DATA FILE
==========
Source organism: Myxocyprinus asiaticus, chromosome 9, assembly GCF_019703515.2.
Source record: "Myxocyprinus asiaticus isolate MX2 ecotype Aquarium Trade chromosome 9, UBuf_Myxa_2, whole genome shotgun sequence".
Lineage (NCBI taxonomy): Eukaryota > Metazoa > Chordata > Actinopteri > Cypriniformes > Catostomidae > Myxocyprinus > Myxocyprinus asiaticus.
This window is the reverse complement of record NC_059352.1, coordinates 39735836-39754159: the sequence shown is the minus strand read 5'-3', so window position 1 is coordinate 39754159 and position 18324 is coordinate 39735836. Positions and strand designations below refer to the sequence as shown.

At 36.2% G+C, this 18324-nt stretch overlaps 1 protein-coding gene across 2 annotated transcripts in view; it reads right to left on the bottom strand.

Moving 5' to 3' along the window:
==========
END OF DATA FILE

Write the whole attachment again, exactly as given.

Source organism: Myxocyprinus asiaticus, chromosome 9, assembly GCF_019703515.2.
Source record: "Myxocyprinus asiaticus isolate MX2 ecotype Aquarium Trade chromosome 9, UBuf_Myxa_2, whole genome shotgun sequence".
Lineage (NCBI taxonomy): Eukaryota > Metazoa > Chordata > Actinopteri > Cypriniformes > Catostomidae > Myxocyprinus > Myxocyprinus asiaticus.
This window is the reverse complement of record NC_059352.1, coordinates 39735836-39754159: the sequence shown is the minus strand read 5'-3', so window position 1 is coordinate 39754159 and position 18324 is coordinate 39735836. Positions and strand designations below refer to the sequence as shown.

At 36.2% G+C, this 18324-nt stretch overlaps 1 protein-coding gene across 2 annotated transcripts in view; it reads right to left on the bottom strand.

Moving 5' to 3' along the window: